What is it about liberals, why do they constantly fail to protect their own people and their own democracies?

Strewth - a grade a EDL nobber on PPRUNE!

Effluent Man
28th Jul 2011, 10:42
If I may qualify my original post where I stated that it would have been a good idea to have ensured that he was not taken alive.I am instinctively against the death penalty for one reason:If you make a mistake you cannot go back.

Now in 80-90% of cases where proof is not absolute I would stand by my opposition to the death penalty.However where,as in this case,you are 100% certain I have no moral objection to it.

I also feel that in the case of this chap his detention,by necessity in solitary confinement,will actually be a worse punishment than having shot him at the scene,so I don't see it as in any way revenge.

I am not sure of the criteria for determining insanity,but it seems to me the fact that he did this demonstrates that he is mad.

Cheerio
28th Jul 2011, 10:46
Definitely a psychopath. But then aren't all mass murderers?

How to spot a psychopath | Jon Ronson | Books | The Guardian (http://www.guardian.co.uk/books/2011/may/21/jon-ronson-how-to-spot-a-psychopath)

Storminnorm
28th Jul 2011, 10:49
I think that the families of those killed by the bloke
should have a say in what is to become of him.

G-CPTN
28th Jul 2011, 11:05
The account of his 'arrest' said that as soon as he was challenged by the (proper) Police he laid down his weapons and moved well away from them and raised his hands in surrender.
It would have been difficult for the Police to have justified shooting him.
(I imagine that there would have been plenty of witnesses)

Airborne Aircrew
28th Jul 2011, 11:10
It would have been difficult for the Police to have justified shooting him.

Shoot him... He might have had a suicide vest... :E

LN-KGL
28th Jul 2011, 11:19
G-CPTN and Airborne Aircrew, he was only seconds away from being shot. According to insiders in the Delta force, he didn't comply with the instructions given at first (he didn't raise his arms over head and show his palms).

parabellum
28th Jul 2011, 12:28
(I imagine that there would have been plenty of witnesses)


Who would have welcomed a speedy end to his mayhem?

chuks
28th Jul 2011, 13:15
If you go to the BBC News website you can see an interview with a Norwegian policeman who was part of the team which captured the gunman. He said that it was a normal arrest, that they found the man in a clearing with his hands raised and his weapons some distance away.

Storminnorm
28th Jul 2011, 13:42
That kind of proves that he wasn't mad then, doesn't it?

Effluent Man
28th Jul 2011, 13:50
Like I said it depends on your criteria.He obviously saw having a trial as a way of putting forward his views.Declaring him nuts might be the best option now.

G-CPTN
28th Jul 2011, 14:01
If he was declared 'unfit to plead' then he wouldn't get his day in court and the opportunity to declare his beliefs.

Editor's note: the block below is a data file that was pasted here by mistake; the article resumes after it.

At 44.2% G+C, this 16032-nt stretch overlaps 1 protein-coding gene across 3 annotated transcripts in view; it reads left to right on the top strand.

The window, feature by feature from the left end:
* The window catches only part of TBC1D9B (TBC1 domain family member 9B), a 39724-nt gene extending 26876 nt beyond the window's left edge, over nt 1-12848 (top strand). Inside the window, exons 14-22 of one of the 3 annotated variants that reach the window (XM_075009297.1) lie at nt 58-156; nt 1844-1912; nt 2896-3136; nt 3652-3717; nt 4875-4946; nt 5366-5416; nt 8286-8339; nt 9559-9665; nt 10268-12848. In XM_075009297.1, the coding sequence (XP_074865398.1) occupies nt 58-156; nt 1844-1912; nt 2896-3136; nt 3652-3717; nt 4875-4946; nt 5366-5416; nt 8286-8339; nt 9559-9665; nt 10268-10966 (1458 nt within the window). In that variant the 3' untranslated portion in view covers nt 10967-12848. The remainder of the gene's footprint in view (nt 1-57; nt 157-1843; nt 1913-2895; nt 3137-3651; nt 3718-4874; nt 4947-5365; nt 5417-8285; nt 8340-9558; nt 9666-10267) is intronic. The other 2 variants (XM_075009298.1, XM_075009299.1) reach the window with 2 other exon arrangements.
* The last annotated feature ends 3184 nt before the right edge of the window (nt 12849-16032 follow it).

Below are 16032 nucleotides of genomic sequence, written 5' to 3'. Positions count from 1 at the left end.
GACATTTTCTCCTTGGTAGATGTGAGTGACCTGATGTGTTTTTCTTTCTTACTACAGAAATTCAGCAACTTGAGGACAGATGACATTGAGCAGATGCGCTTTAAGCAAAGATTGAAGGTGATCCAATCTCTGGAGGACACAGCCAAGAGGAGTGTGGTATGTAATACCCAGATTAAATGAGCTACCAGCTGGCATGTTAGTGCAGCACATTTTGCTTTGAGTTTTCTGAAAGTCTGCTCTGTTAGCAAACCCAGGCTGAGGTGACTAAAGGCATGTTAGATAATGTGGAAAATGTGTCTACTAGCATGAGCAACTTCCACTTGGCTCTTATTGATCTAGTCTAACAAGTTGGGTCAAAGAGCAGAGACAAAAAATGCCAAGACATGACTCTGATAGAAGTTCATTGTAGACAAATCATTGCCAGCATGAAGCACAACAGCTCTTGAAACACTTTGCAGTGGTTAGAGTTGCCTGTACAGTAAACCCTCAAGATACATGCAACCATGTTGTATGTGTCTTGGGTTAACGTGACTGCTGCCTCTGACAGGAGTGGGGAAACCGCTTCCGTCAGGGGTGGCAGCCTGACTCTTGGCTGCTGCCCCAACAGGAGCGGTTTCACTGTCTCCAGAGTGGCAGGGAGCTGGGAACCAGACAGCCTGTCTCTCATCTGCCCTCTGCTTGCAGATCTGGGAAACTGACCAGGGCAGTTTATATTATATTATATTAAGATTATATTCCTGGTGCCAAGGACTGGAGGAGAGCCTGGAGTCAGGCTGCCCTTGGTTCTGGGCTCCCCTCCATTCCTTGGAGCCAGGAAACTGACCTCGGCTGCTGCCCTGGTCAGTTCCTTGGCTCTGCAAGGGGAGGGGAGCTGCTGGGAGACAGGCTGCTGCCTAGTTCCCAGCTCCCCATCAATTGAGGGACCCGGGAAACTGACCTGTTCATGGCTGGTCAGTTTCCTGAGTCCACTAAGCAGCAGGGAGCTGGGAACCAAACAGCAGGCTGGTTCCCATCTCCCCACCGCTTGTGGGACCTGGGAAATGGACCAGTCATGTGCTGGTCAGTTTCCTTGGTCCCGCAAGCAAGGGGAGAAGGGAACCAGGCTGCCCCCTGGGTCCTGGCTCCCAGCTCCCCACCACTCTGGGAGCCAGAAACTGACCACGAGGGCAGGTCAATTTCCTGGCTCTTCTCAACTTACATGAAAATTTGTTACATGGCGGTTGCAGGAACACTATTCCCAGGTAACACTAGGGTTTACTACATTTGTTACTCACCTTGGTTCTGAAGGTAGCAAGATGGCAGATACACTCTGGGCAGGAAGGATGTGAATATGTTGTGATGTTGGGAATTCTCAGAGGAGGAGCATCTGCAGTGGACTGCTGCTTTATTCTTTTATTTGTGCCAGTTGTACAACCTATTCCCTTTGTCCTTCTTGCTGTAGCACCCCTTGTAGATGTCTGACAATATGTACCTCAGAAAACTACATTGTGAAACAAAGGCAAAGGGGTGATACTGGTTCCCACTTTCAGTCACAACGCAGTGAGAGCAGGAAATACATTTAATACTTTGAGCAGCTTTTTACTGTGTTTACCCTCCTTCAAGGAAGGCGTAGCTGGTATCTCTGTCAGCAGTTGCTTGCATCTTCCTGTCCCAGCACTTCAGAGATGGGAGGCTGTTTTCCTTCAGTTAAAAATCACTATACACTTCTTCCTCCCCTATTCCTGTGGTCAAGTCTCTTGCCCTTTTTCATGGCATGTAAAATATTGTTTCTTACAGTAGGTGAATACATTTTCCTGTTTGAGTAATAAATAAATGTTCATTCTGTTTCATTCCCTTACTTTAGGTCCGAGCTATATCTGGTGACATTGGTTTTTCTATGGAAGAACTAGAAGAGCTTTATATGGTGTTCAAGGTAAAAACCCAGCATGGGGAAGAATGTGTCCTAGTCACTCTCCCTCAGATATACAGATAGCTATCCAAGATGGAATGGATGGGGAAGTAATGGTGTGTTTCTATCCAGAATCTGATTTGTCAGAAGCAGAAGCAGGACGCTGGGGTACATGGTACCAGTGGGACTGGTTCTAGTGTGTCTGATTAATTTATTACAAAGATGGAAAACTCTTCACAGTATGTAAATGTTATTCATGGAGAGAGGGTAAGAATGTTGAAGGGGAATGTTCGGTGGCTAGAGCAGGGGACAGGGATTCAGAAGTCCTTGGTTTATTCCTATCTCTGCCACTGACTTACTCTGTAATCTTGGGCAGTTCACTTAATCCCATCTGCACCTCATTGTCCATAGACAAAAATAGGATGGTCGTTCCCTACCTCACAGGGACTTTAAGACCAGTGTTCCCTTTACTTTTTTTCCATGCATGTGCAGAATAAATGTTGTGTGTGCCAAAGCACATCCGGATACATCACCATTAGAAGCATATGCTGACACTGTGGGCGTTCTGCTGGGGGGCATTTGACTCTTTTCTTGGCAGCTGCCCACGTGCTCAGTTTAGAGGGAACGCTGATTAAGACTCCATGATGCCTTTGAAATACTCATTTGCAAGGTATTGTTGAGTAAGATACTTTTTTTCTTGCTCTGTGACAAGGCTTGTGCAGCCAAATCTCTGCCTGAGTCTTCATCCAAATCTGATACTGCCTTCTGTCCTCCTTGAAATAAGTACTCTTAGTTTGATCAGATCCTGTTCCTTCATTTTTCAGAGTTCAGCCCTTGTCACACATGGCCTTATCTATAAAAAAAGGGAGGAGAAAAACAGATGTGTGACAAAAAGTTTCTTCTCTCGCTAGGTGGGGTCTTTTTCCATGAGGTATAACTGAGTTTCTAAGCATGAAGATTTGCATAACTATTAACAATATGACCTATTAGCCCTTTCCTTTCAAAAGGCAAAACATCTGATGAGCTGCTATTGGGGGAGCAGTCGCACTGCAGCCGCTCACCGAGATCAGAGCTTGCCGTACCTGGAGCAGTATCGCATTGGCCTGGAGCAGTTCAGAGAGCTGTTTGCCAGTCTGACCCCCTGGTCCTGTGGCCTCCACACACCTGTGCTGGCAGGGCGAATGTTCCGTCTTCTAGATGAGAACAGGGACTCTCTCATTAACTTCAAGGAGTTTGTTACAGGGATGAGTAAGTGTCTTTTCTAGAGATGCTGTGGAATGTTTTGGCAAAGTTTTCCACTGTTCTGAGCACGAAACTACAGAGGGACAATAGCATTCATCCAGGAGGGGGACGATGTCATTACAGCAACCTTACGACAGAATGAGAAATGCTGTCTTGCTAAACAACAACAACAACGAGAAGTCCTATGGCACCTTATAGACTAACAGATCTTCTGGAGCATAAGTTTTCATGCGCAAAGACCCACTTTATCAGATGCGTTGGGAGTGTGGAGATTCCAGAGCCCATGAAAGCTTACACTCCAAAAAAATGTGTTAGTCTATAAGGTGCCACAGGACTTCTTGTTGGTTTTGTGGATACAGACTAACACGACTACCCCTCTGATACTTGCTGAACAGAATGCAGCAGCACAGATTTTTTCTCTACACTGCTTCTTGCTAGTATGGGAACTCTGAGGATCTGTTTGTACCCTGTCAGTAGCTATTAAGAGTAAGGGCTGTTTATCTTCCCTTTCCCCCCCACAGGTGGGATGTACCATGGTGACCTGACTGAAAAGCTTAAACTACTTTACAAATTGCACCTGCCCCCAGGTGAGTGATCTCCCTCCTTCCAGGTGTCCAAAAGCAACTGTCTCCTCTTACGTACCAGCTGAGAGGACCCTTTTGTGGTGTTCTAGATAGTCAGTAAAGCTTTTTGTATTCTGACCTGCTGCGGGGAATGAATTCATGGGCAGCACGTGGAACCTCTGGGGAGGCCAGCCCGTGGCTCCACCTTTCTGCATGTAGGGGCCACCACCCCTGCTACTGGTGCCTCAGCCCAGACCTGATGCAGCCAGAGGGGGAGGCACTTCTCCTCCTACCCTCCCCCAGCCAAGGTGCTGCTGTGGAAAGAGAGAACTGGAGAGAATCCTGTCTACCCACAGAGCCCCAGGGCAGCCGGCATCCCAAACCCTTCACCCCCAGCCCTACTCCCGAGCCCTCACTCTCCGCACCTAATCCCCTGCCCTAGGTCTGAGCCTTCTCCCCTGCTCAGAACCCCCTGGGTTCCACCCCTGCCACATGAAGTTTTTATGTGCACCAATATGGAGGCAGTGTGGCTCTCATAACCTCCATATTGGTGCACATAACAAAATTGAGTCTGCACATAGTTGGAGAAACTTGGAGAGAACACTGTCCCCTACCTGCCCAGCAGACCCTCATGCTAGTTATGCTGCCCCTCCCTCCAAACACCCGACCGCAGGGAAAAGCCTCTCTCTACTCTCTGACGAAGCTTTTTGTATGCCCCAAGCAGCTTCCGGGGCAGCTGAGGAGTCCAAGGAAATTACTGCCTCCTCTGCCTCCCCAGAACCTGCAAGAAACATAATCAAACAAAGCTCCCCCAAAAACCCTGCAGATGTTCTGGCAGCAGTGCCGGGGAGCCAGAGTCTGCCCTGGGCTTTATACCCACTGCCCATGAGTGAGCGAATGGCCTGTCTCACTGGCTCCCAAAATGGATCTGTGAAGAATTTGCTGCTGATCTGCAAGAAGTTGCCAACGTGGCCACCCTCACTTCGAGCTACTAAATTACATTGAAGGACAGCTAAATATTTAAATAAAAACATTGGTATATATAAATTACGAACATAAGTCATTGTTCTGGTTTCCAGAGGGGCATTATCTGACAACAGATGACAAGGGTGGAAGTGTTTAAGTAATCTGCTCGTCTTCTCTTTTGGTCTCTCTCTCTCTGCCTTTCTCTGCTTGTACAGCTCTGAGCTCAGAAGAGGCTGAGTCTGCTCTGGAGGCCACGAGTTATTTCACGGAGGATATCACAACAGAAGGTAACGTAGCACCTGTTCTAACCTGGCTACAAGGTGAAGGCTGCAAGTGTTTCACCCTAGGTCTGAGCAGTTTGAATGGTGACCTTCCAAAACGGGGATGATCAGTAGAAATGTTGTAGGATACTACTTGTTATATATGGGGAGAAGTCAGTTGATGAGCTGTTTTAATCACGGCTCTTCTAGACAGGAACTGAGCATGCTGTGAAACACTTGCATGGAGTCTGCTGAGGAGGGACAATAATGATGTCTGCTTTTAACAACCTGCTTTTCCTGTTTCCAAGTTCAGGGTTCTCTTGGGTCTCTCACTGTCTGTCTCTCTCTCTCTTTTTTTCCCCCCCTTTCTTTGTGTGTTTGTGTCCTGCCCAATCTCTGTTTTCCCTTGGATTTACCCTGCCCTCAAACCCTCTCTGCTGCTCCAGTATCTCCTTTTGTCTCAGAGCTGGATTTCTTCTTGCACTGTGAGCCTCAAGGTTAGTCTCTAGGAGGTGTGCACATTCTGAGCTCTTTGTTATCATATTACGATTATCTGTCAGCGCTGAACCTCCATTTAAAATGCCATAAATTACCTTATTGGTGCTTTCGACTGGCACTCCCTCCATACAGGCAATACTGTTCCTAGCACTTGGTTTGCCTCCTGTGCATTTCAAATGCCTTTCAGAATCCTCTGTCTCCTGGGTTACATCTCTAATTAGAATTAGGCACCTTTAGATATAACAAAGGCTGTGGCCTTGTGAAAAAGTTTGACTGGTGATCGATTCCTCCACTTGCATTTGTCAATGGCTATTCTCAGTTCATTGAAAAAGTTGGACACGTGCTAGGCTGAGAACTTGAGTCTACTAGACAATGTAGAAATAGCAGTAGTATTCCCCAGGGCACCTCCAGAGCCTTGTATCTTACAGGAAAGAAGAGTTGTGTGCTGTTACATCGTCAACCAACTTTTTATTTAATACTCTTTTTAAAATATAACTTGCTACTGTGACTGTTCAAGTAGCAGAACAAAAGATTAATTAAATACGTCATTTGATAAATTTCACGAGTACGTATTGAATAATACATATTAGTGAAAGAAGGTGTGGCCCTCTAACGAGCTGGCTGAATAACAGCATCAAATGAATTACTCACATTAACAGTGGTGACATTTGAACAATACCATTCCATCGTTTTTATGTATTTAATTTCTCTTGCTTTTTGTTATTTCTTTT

chuks
28th Jul 2011, 16:06
I suppose that he could fire his attorney and conduct his own defense if he really wants to speak up.

If he really thought that what he did was going to spark off some sort of anti-Muslim crusade, well, that is crazy! Then there was the way he seemed to expect to be allowed to don his pretend uniform and make a speech in court instead of just being hustled off to a nice, quiet isolation cell. It should be interesting to read what the two psychologists make of him.

Little cloud
28th Jul 2011, 21:08
chuks, this extract from Octopussy2's post 194 probably anticipates, in plain English, what their findings will be:

My impression of the murderer is of someone whose emotional development didn't progress much beyond 15 or 16 years old, who has joined a "movement" that allowed him to live a fantasy life, the notions of being a "knight", the dressing up, the feeling part of something, coupled with a child's inability to empathise (ie. to really understand the enormity of what he has done, to realise he's killing fellow human beings and what that actually means). In other words, another example of how vulnerable human beings can be radicalised by those with an agenda of evil. Possibly all this in reaction to some actual/perceived hurt/disengagement in his childhood.

G-CPTN
28th Jul 2011, 21:10
So are you blaming the Freemasons (http://en.wikipedia.org/wiki/Knights_Templar)?http://www.qtl.co.il/img/trans.png

Juud
30th Jul 2011, 20:46
I do not know if this gets airtime/printing ink/bandwith outside Norway.
Posting it on the book and here, because I really want my JB friends see/read it as well:
The first burial of terror vicitims today (http://ivarflaten.wordpress.com/2011/07/29/the-first-burial-of-terror-vicitims-today/)



The funeral procession was led by the reverend Anne Marit Tronvik and Senaid Kobilica, president of the Islamic Council Norway.

http://i1178.photobucket.com/albums/x372/Juud81/Picture3-3.png